I am the last of my immediate family and my plan is to visit Newfoundland this year and go to the places where my parents were born. McCallum is the place my mother was from. Her maiden name was Willman but a census I saw online has it listed as Wilmot(t). I’m really looking forward to my visit and was wondering if you could tell me about anything in particular that I should check out while I’m there?

Bill Balme

Hi Phyllis,

I’ve been looking through a bunch of your Newfoundland posts… Lovely writing.

It seems that most of your cruising there has been on the southern coast. I’m wondering how it compares to the east coast – Notre-Dame and Bonavista Bays?
We have limited time this summer to cruise upto Newfoundland – expecting to arrive about August 1st and to spend a month or so – where would you recommend?

John Harries

Hi Bill,

We have also spent quite a bit of time on the east coast, but it was before we were writing so much.

Hard to say that one part is better than another, it’s all good. If it were me, with just a month, I would concentrate on the south coast and leave the east for another year when I had more time.

Dick Stevenson

Hi Phyllis, I just recently visited McCallum: it is indeed, a very special place in a special part of the world. I make harbor notes where I go and I thought the following might augment and update your report.
My best, Dick Stevenson, s/v Alchemy
Easy entry the “long” way around (ie not the shortcut). There was a free side to the floating dock which we went to. A local boat was on the other side (often fish farm workers) and the ferry wharf was empty. There are gov’t wharfs that were empty and could be used. No electricity and the water supply has been recently determined to be no good. The store was quite well stocked. There are no longer brooms at every door (a local custom where the broom is so situated as to give the message of whether visitors are welcome or not). The very friendly “Greet-er” mentioned in some accounts was not present when we moored or when the ferry arrived.
McCallum, extremely friendly to visitors, sounds like it will not choose to be resettled in the near future. Resettlement lost 4 years ago and, we were told, many of those wishing to resettle have chosen to move away so that the percentage of “stay” votes has apparently increased. However only 30 people (with 3 children) lived there this past winter. We were told that one could get a home there now for what can only be called a ridiculously low price.
Marion, the harbormaster, comes down early most evenings. Her husband, Didi, is an engineer/ mechanic and has a repair shop up the hill. The grocery store is quite well stocked.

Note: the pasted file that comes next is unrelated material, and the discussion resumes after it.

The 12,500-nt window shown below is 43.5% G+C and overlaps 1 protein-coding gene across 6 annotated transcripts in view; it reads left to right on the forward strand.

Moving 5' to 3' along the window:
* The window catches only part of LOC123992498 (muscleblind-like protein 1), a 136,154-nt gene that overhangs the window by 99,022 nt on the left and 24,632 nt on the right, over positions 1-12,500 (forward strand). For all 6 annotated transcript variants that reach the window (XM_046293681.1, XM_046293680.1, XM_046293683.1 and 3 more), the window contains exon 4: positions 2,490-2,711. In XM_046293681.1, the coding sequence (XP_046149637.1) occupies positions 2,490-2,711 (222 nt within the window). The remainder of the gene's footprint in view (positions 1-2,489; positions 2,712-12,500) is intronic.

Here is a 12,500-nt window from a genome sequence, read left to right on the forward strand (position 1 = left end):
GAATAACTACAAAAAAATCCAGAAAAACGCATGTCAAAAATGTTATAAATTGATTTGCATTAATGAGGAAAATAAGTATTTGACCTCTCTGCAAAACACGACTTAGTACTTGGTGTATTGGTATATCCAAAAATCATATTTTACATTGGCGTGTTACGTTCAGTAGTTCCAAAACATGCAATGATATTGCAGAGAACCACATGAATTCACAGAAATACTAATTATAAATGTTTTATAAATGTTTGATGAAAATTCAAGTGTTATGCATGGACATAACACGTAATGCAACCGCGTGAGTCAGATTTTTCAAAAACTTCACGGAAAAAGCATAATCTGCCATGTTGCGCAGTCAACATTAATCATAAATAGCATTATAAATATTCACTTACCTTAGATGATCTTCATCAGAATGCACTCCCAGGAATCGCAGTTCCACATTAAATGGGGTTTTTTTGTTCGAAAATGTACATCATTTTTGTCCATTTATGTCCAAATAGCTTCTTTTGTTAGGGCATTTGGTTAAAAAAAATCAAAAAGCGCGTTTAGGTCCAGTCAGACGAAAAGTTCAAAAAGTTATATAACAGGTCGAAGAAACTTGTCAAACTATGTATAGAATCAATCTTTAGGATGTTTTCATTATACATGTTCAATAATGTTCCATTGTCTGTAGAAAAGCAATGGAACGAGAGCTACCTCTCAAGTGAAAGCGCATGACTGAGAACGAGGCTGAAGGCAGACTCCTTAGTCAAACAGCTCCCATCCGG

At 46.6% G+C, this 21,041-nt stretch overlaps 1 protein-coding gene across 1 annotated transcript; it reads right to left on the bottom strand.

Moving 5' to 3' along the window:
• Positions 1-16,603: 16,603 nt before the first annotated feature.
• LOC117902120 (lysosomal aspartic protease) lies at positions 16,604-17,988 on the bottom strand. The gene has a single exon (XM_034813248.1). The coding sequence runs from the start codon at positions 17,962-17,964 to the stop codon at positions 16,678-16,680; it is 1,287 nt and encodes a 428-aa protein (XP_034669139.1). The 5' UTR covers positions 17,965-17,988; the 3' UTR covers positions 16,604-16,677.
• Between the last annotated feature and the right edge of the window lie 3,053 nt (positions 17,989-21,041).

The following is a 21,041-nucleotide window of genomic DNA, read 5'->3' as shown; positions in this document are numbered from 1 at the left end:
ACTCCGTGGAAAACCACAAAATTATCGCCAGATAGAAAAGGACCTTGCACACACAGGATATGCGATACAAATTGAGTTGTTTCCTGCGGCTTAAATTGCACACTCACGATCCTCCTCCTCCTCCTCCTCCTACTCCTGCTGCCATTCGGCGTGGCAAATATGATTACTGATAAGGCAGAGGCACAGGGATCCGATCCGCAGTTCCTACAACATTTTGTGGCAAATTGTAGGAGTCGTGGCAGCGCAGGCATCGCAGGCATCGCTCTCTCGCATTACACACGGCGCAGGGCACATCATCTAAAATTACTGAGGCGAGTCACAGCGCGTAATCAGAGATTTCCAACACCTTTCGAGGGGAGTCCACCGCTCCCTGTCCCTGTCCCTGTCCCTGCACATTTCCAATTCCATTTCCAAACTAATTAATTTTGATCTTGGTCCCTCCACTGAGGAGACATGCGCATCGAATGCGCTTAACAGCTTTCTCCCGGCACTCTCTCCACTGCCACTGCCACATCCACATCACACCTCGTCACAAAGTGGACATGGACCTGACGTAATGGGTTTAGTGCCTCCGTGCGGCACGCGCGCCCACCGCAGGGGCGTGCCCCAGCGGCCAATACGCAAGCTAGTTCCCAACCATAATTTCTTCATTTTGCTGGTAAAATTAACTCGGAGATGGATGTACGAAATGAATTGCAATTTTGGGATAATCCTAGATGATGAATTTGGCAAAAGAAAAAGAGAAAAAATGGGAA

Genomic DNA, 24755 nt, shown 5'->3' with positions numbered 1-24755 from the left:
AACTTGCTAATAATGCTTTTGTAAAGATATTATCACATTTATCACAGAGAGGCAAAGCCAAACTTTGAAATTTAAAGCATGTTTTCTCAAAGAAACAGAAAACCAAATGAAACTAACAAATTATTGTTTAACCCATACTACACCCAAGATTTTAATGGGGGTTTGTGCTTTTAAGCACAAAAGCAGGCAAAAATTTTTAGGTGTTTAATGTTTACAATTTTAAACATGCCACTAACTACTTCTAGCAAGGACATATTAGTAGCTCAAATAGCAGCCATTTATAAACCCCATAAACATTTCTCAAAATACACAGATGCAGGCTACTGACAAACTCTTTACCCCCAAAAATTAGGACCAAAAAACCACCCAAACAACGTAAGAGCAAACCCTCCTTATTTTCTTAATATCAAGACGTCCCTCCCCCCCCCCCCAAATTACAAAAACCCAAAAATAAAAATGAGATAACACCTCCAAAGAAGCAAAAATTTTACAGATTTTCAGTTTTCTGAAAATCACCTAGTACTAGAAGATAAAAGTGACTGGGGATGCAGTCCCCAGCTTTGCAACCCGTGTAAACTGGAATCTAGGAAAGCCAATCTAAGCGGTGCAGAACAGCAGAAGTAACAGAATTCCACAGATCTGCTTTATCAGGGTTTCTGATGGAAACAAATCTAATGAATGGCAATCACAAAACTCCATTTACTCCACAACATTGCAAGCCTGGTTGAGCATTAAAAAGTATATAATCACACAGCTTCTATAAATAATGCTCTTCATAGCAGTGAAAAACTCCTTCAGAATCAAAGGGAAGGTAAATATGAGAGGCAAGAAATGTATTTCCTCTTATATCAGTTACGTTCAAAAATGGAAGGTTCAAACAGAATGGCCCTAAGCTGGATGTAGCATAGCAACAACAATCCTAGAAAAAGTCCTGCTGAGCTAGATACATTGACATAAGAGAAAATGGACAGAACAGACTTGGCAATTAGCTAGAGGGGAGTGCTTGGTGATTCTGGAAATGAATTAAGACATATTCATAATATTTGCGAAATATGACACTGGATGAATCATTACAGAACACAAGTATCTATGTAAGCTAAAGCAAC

Walking/hiking: to the S follow the boardwalk to its end. A trail starts there and goes straight to a lovely look-out bench nestled in the bush. Back a ways and just after the board walk ends there is a trail going up on the right which takes you uphill overlooking the “local knowledge” shortcut into the harbor (the shoal areas are easy to see), and then up a notch/saddle and into the interior. There you will look away from the cut and down into a depression with a forested area to cross. The “trail” leads through the forest, and then you can work your way up high to wonderful vistas and the antenna tower, a mixture of trail and easy cross-country walking. Locals deem the trails un-maintained (and they area), but we were able to follow ok. After the antenna tower you can see the cemetery and work your way down to it. Alternatively, start at the cemetery and work your way up to the antenna array and then likely backtrack as getting to the trail through the woods towards the cut would be a challenge.
The boardwalk N (to the right facing the town) was not maintained and was falling apart. It seemed to lead only to a lookout.
The middle way up through town takes you past Didi’s Repair. At the very next house on the right go across their lawn veering left (near a wood cover on the ground) where you will find a trail leading up to the snowmobile sheds (kept up there as there is better snow up higher away from the water). Or go on to the pump house and find another trail leading also to the snowmobile sheds above. (Going “too far” brings you to the dump/incinerator.) Continue past the snowmobile sheds and up to the rocky heights to the N above the town where there are meadows and ponds that are just beautiful and fabulous views down to your boat in the harbor. Trails (mostly moose and ATV trails) lead off in a couple of directions or just wander about from lookout to lookout as we did.

John Harries

Hi Dick,

Thanks very much for the update. Good to hear that the village is staying viable, although sad to hear of some of the changes.